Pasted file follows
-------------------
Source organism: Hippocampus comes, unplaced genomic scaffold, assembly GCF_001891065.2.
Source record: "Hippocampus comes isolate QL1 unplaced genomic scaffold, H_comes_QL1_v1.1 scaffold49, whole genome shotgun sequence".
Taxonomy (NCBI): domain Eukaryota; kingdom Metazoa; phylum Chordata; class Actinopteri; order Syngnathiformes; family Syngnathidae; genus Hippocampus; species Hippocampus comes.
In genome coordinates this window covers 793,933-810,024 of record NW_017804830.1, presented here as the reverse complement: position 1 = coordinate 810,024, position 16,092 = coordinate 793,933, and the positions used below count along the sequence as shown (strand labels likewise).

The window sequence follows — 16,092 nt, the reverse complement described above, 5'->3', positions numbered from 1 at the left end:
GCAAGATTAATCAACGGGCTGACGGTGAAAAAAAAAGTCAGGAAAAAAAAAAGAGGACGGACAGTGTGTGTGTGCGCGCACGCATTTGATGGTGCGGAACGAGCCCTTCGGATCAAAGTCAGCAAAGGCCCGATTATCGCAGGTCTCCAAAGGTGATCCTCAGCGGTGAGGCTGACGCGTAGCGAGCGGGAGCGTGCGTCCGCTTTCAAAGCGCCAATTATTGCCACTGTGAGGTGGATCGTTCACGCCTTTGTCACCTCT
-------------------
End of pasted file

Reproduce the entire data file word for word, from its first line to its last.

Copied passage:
Source organism: Hippocampus comes, unplaced genomic scaffold, assembly GCF_001891065.2.
Source record: "Hippocampus comes isolate QL1 unplaced genomic scaffold, H_comes_QL1_v1.1 scaffold49, whole genome shotgun sequence".
Taxonomy (NCBI): domain Eukaryota; kingdom Metazoa; phylum Chordata; class Actinopteri; order Syngnathiformes; family Syngnathidae; genus Hippocampus; species Hippocampus comes.
In genome coordinates this window covers 793,933-810,024 of record NW_017804830.1, presented here as the reverse complement: position 1 = coordinate 810,024, position 16,092 = coordinate 793,933, and the positions used below count along the sequence as shown (strand labels likewise).

The window sequence follows — 16,092 nt, the reverse complement described above, 5'->3', positions numbered from 1 at the left end:
GCAAGATTAATCAACGGGCTGACGGTGAAAAAAAAAGTCAGGAAAAAAAAAAGAGGACGGACAGTGTGTGTGTGCGCGCACGCATTTGATGGTGCGGAACGAGCCCTTCGGATCAAAGTCAGCAAAGGCCCGATTATCGCAGGTCTCCAAAGGTGATCCTCAGCGGTGAGGCTGACGCGTAGCGAGCGGGAGCGTGCGTCCGCTTTCAAAGCGCCAATTATTGCCACTGTGAGGTGGATCGTTCACGCCTTTGTCACCTCT